May 10, 2013 6:33 pm

Travels with My Aunt, Menier Chocolate Factory, London

Christopher Luscombe directs a cast of four grey-haired men in scenes that flit about in pleasant, spritely fashion
David Bamber in 'Travels with My Aunt'©Elliott Franks

David Bamber in 'Travels with My Aunt'

The title is so boringly respectable it must conceal some fabulous, dirty joke. Or so you hope. Graham Greene’s novel is the tale of Henry Pulling – retired bank manager, dullness incarnate – and Agatha, his gallivanting aunt. Under her influence, Henry forsakes musty, suburban England for a new life brimming with couchettes and riverboats, racketeers and Turkish policemen, teeny-boppers and pimps. Somewhere between Istanbul, Paris, Boulogne and Paraguay, Henry rejects his hobby for cultivating dahlias in favour of the exotic and erotic. It is an advertisement for life lived on the edge. And a glimpse of Greene on comic form.

Giles Havergal’s adaptation – first presented by the Citizens Theatre, Glasgow, in 1989 – is faithful, agile and almost ingenious (he nearly makes a virtue out of acres of exposition). Christopher Luscombe directs a cast of four grey-haired men (and no women, for no good reason) and scenes flit about the world in pleasant, spritely fashion. Jonathan Hyde’s angular Aunt Agatha is an artful pastiche of an elderly, sex-mad lady and David Bamber’s fussy, puffy agitation is perfectly Pulling. Oliver Fenwick’s lights, which are almost always dimmed, convey an impression of perpetual dusk. It’s a nostalgic piece, thick with racy reminiscences, and – apart from Greene’s racist portrait of Aunt Agatha’s servant-lover (a “negro” characterised by lasciviousness, criminality and little else) – it’s quite diverting.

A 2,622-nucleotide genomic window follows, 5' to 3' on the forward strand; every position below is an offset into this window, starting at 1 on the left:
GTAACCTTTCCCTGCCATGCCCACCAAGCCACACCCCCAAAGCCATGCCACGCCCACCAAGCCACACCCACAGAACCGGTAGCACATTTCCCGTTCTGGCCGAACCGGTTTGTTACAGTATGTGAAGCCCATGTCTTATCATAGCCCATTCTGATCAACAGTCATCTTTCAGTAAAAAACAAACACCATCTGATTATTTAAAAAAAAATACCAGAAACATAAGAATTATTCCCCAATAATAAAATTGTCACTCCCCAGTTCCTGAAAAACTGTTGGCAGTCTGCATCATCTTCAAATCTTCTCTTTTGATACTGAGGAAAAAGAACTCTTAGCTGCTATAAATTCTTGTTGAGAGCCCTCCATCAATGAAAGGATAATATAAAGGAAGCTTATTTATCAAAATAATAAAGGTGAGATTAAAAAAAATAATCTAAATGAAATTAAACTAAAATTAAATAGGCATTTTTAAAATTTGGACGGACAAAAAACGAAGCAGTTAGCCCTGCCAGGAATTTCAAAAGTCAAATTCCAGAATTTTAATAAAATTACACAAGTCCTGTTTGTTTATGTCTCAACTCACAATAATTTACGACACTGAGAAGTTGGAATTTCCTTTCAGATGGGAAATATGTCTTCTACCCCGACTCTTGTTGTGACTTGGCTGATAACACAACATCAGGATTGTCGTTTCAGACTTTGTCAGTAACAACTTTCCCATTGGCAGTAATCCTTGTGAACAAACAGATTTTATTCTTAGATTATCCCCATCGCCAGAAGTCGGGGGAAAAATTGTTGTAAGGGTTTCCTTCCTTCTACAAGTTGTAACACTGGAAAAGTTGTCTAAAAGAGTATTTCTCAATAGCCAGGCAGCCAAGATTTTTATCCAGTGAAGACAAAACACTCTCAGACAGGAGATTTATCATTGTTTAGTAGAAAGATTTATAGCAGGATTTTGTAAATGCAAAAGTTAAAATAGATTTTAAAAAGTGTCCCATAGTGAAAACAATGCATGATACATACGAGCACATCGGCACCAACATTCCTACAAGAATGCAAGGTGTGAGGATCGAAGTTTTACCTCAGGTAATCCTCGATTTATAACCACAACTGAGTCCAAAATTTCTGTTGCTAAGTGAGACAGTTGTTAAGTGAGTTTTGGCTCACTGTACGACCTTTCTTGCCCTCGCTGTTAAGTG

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But life on the edge? The aunt is naughty, oh yes, and the nephew becomes naughtier, but the drama is never less than safe. Action is narrated, more than acted: it is – and feels – filtered. There is no danger. And the jokes, of which there are many, tend to be laboured – Henry won’t marry someone as buttoned-up as he is because her passion is tatting, his is dahlias and “tatting and dahlias have nothing in common”. Elsewhere there’s a jape about Henry smoking “pot” on a foreign train – completely by mistake!

It is tepid fare – faultlessly respectable, in fact – but that doesn’t mean it won’t do well at the box office. The Henry Pulling species is not extinct, after all, and he would love it, as will others. His aunt would not.


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